Are you struggling to think of unique group activities for corporate team building events? Don’t panic, there are ways to arrange team building events that will please both your client and their employees.
How to Organize a Corporate Team Building Event
Companies usually invest a lot of money into their team building events, but all too often they turn out clichéd and awkward. That’s where you come in as a professional; you can ensure that any group activities for corporate team building events are fun, constructive and inspirational.
Team building is much more than just getting people together in an atmosphere that’s not the workplace, you should focus on activities that help people to work together cohesively and improve their group performance . . . but it’s not always that simple.
Make sure that you find out your clients’ objectives for the event before you start, as it can help you to plan the perfect solution. You could be organizing team building events for a number of reasons, for a boost to morale or as a reward for good performance for example, but they can also be used to try to address specific problems.
For example, if your client’s objective is to break down barriers between departments, then a competitive event where existing teams join up against each other is only likely to exacerbate rivalries. These five types of group activities are tried and true -- but not all activities are right for all clients. Choose the approach that's right for your particular situation.
Collaborative Group Activities
Collaborative activities are perfect in situations like the one mentioned above, because you get all members of the event working together to achieve a shared goal. It’s the ideal way to break down barriers between people, and a whole lot of fun too. Give your attendees a number of hands-on problems to solve together, such as building a raft, guiding a blindfolded participant through a ‘minefield’ or creating a structure, and everyone will be working together in no time at all.
Competitive Group Activities
Competitive activities are more suited to groups of people who already work well together. A scavenger hunt, for example, works well as either a collaborative activity, with everyone working together as one team. Alternatively, you can split the participants into teams to work competitively against each other.
Having a competitive element to group activities for corporate team building events boosts team spirit and collaboration among the participants. You should always have a social element at the end to allow for unwinding and some good-natured teasing by the winners.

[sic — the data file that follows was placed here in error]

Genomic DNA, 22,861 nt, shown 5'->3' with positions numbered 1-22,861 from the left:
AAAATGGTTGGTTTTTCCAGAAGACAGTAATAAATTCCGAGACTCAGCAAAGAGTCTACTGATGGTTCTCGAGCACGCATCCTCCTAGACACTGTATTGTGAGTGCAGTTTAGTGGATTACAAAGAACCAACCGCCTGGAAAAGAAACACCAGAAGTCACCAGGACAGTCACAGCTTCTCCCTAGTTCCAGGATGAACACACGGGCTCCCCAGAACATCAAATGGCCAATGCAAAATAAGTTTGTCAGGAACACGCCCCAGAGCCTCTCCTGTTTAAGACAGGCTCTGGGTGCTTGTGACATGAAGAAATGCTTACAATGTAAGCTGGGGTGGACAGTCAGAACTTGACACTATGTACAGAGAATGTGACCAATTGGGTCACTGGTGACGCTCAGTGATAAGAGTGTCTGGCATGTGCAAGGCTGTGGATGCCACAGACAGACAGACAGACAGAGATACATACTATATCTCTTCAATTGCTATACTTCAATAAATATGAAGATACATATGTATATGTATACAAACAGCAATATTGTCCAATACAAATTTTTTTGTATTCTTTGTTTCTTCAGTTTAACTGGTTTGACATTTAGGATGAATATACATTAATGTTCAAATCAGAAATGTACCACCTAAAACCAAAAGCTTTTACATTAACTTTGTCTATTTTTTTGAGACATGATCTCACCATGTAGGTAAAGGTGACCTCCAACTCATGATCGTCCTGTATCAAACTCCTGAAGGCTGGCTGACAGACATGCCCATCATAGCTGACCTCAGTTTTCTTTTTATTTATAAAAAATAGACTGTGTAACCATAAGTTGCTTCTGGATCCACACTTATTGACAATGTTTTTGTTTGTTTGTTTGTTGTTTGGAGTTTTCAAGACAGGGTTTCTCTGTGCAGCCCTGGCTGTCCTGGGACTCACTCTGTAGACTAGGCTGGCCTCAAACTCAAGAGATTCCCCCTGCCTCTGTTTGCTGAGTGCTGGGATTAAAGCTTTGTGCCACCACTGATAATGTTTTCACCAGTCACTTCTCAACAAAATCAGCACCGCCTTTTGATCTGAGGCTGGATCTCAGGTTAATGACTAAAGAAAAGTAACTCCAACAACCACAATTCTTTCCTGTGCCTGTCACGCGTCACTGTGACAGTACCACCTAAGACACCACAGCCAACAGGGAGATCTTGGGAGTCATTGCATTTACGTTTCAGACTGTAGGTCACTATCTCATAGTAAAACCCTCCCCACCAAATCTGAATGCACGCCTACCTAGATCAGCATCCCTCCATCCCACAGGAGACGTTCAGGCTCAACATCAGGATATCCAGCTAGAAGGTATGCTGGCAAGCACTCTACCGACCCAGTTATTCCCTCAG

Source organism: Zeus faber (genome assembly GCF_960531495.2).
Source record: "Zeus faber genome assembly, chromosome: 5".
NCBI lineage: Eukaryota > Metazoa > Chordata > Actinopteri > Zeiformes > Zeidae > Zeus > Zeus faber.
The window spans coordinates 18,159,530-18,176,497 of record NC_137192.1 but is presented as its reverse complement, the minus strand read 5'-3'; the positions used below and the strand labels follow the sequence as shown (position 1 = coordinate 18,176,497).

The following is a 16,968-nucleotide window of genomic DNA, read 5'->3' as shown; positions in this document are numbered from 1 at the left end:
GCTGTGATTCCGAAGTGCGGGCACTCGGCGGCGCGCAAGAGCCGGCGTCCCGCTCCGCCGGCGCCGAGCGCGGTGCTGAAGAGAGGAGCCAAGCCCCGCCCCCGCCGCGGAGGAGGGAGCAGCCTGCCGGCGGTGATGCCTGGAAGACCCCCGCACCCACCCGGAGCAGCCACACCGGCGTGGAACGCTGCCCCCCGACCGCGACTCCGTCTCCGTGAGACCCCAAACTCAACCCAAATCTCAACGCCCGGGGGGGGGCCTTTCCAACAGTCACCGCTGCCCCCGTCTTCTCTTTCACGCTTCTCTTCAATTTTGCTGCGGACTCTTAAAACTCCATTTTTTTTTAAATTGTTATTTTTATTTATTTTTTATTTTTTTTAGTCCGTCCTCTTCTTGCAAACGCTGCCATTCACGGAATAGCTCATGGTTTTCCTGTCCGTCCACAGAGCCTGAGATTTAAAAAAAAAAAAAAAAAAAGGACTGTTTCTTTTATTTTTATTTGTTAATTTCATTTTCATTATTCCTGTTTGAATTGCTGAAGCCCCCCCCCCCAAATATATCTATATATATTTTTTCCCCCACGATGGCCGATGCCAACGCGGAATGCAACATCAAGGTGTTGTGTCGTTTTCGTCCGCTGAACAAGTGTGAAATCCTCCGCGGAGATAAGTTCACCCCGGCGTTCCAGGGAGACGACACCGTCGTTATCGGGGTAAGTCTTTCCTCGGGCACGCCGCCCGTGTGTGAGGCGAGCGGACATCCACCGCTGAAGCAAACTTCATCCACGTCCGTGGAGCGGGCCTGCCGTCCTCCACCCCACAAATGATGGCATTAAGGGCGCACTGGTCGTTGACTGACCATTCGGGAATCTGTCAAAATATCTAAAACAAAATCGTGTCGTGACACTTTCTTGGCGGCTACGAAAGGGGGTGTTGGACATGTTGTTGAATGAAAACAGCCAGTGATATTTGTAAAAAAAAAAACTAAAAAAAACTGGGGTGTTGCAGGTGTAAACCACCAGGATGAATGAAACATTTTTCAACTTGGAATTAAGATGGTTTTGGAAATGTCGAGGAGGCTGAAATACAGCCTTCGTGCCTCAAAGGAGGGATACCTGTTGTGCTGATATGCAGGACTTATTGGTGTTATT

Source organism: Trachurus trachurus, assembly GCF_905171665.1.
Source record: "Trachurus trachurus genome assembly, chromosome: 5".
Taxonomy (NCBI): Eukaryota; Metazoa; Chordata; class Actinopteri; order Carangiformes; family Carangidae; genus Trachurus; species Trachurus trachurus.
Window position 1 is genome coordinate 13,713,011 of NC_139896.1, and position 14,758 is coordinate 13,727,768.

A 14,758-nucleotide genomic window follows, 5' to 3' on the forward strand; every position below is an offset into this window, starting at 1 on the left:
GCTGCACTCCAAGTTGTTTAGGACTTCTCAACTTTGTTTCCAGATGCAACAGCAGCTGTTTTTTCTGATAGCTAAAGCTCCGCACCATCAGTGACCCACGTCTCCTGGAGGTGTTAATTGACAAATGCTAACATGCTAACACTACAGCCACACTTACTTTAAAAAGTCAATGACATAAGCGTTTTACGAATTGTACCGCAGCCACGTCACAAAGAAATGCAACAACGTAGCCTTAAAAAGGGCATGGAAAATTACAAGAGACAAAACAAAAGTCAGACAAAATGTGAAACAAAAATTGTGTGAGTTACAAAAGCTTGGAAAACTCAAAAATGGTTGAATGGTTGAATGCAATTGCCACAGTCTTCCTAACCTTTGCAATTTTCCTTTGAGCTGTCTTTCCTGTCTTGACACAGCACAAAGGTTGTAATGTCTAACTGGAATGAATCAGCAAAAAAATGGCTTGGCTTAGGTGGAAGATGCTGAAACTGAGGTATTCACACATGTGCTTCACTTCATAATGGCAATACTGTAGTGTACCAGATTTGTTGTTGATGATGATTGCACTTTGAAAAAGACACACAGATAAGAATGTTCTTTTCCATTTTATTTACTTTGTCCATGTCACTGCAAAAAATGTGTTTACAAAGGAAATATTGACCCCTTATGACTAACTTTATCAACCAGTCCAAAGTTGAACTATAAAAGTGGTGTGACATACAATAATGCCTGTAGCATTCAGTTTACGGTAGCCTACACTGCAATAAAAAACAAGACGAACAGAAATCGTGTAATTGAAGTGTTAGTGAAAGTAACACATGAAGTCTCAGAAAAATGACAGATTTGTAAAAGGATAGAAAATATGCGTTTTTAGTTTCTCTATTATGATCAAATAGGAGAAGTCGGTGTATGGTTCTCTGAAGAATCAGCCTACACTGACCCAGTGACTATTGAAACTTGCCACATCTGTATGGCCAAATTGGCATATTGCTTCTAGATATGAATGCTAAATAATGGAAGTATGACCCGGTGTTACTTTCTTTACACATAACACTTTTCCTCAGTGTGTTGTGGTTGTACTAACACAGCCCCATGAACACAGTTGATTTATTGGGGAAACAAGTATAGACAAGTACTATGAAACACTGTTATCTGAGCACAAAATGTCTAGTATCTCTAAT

For example, I planned Culinary Olympics for a large mobile phone company and had three teams of 10-12 people. Each team selected a country they’d represent and a three-course menu based on their preferred country. They then had to use their mobile phones to plan the menu, after which they'd purchase the groceries and cook the meal. It was a great way for the team to learn to communicate, have fun and be creative.
Outdoor Group Activities
Depending on the weather and your location, outdoor activities can be a great way to build team spirit. Whether it’s an enjoyable activity such as rock climbing, or a more structured team building activity like an obstacle course or scavenger hunt, being out in the sunshine gives participants an added boost.
High-Tech Group Activities
While traditional team building activities like scavenger hunts can be planned using pen and paper, why not use technology instead? GPS is perfect for things like treasure hunts, with participants competing in teams to solve clues and take part in challenges. Having an outdoor hunt is ideal, but if you’re facing bad weather consider setting your event in an unusual event venue such as a museum or historic building.
Foodie Group Activities
Some groups might love the rough and tumble of outdoor sports, but others may prefer a more sedate event. This is where your initial meeting with your client comes in, as it’s essential that you know your audience and plan accordingly.
Culinary workshops, cook-offs and foodie scavenger hunts are all fabulous ways to get people involved, and you can even add a competitive element by pitting teams against each other to create a winning meal/decorated cake/cocktail recipe.